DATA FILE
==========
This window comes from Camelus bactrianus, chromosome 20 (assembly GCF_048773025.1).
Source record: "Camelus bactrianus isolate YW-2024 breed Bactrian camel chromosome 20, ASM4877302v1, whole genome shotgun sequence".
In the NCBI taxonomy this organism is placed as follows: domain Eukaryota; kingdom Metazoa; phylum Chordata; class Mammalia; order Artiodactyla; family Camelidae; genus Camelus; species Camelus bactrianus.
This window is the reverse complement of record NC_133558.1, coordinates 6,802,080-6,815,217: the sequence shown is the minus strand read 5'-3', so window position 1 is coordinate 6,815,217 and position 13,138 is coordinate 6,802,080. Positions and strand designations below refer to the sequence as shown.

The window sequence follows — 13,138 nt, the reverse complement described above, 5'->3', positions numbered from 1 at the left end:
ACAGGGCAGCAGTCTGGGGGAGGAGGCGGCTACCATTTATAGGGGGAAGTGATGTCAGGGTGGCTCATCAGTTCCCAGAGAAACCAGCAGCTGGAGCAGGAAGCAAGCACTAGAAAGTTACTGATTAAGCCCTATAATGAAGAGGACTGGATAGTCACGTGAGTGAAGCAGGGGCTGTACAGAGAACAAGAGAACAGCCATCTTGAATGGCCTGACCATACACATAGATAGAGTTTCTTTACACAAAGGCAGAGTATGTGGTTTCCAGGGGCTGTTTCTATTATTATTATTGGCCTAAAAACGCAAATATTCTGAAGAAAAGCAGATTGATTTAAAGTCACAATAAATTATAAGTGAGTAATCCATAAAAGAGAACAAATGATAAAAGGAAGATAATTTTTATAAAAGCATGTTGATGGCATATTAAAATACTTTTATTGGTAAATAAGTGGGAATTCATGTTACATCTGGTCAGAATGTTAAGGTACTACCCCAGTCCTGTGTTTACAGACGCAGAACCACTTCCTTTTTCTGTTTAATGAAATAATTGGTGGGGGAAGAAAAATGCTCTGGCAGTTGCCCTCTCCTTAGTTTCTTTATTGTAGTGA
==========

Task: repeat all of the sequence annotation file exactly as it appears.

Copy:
This window comes from Camelus bactrianus, chromosome 20 (assembly GCF_048773025.1).
Source record: "Camelus bactrianus isolate YW-2024 breed Bactrian camel chromosome 20, ASM4877302v1, whole genome shotgun sequence".
In the NCBI taxonomy this organism is placed as follows: domain Eukaryota; kingdom Metazoa; phylum Chordata; class Mammalia; order Artiodactyla; family Camelidae; genus Camelus; species Camelus bactrianus.
This window is the reverse complement of record NC_133558.1, coordinates 6,802,080-6,815,217: the sequence shown is the minus strand read 5'-3', so window position 1 is coordinate 6,815,217 and position 13,138 is coordinate 6,802,080. Positions and strand designations below refer to the sequence as shown.

The window sequence follows — 13,138 nt, the reverse complement described above, 5'->3', positions numbered from 1 at the left end:
ACAGGGCAGCAGTCTGGGGGAGGAGGCGGCTACCATTTATAGGGGGAAGTGATGTCAGGGTGGCTCATCAGTTCCCAGAGAAACCAGCAGCTGGAGCAGGAAGCAAGCACTAGAAAGTTACTGATTAAGCCCTATAATGAAGAGGACTGGATAGTCACGTGAGTGAAGCAGGGGCTGTACAGAGAACAAGAGAACAGCCATCTTGAATGGCCTGACCATACACATAGATAGAGTTTCTTTACACAAAGGCAGAGTATGTGGTTTCCAGGGGCTGTTTCTATTATTATTATTGGCCTAAAAACGCAAATATTCTGAAGAAAAGCAGATTGATTTAAAGTCACAATAAATTATAAGTGAGTAATCCATAAAAGAGAACAAATGATAAAAGGAAGATAATTTTTATAAAAGCATGTTGATGGCATATTAAAATACTTTTATTGGTAAATAAGTGGGAATTCATGTTACATCTGGTCAGAATGTTAAGGTACTACCCCAGTCCTGTGTTTACAGACGCAGAACCACTTCCTTTTTCTGTTTAATGAAATAATTGGTGGGGGAAGAAAAATGCTCTGGCAGTTGCCCTCTCCTTAGTTTCTTTATTGTAGTGA